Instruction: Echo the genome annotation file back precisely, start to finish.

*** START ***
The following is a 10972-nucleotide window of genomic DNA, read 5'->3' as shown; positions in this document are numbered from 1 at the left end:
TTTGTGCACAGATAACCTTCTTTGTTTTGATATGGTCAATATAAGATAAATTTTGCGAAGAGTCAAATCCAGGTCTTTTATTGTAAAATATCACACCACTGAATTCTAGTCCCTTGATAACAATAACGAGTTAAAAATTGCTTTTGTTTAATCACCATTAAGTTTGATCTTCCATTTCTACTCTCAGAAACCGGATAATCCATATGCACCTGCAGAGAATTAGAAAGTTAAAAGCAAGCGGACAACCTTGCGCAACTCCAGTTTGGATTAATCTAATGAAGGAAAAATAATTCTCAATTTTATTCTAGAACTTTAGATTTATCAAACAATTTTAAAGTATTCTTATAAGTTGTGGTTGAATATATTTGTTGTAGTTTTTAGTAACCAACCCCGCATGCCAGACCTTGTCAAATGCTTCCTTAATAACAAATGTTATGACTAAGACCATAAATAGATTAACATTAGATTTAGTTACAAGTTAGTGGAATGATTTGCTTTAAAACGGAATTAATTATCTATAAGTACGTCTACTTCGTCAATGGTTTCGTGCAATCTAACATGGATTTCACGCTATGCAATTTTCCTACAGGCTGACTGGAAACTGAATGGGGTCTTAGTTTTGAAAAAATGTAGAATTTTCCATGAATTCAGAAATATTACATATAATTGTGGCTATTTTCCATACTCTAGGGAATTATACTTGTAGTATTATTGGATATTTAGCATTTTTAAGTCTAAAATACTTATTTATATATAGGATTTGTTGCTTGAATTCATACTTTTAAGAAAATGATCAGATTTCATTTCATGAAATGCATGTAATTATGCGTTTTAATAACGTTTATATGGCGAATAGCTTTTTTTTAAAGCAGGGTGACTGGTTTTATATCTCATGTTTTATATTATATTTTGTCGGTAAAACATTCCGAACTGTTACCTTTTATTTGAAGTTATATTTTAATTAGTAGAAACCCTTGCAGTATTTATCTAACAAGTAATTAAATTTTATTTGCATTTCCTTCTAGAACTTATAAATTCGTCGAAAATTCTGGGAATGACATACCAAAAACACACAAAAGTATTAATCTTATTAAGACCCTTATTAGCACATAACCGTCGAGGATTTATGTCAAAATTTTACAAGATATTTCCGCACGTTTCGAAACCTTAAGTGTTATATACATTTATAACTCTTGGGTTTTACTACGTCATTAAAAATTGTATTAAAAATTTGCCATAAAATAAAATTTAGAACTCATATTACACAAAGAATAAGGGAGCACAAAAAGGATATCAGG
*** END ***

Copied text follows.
The following is a 10972-nucleotide window of genomic DNA, read 5'->3' as shown; positions in this document are numbered from 1 at the left end:
TTTGTGCACAGATAACCTTCTTTGTTTTGATATGGTCAATATAAGATAAATTTTGCGAAGAGTCAAATCCAGGTCTTTTATTGTAAAATATCACACCACTGAATTCTAGTCCCTTGATAACAATAACGAGTTAAAAATTGCTTTTGTTTAATCACCATTAAGTTTGATCTTCCATTTCTACTCTCAGAAACCGGATAATCCATATGCACCTGCAGAGAATTAGAAAGTTAAAAGCAAGCGGACAACCTTGCGCAACTCCAGTTTGGATTAATCTAATGAAGGAAAAATAATTCTCAATTTTATTCTAGAACTTTAGATTTATCAAACAATTTTAAAGTATTCTTATAAGTTGTGGTTGAATATATTTGTTGTAGTTTTTAGTAACCAACCCCGCATGCCAGACCTTGTCAAATGCTTCCTTAATAACAAATGTTATGACTAAGACCATAAATAGATTAACATTAGATTTAGTTACAAGTTAGTGGAATGATTTGCTTTAAAACGGAATTAATTATCTATAAGTACGTCTACTTCGTCAATGGTTTCGTGCAATCTAACATGGATTTCACGCTATGCAATTTTCCTACAGGCTGACTGGAAACTGAATGGGGTCTTAGTTTTGAAAAAATGTAGAATTTTCCATGAATTCAGAAATATTACATATAATTGTGGCTATTTTCCATACTCTAGGGAATTATACTTGTAGTATTATTGGATATTTAGCATTTTTAAGTCTAAAATACTTATTTATATATAGGATTTGTTGCTTGAATTCATACTTTTAAGAAAATGATCAGATTTCATTTCATGAAATGCATGTAATTATGCGTTTTAATAACGTTTATATGGCGAATAGCTTTTTTTTAAAGCAGGGTGACTGGTTTTATATCTCATGTTTTATATTATATTTTGTCGGTAAAACATTCCGAACTGTTACCTTTTATTTGAAGTTATATTTTAATTAGTAGAAACCCTTGCAGTATTTATCTAACAAGTAATTAAATTTTATTTGCATTTCCTTCTAGAACTTATAAATTCGTCGAAAATTCTGGGAATGACATACCAAAAACACACAAAAGTATTAATCTTATTAAGACCCTTATTAGCACATAACCGTCGAGGATTTATGTCAAAATTTTACAAGATATTTCCGCACGTTTCGAAACCTTAAGTGTTATATACATTTATAACTCTTGGGTTTTACTACGTCATTAAAAATTGTATTAAAAATTTGCCATAAAATAAAATTTAGAACTCATATTACACAAAGAATAAGGGAGCACAAAAAGGATATCAGG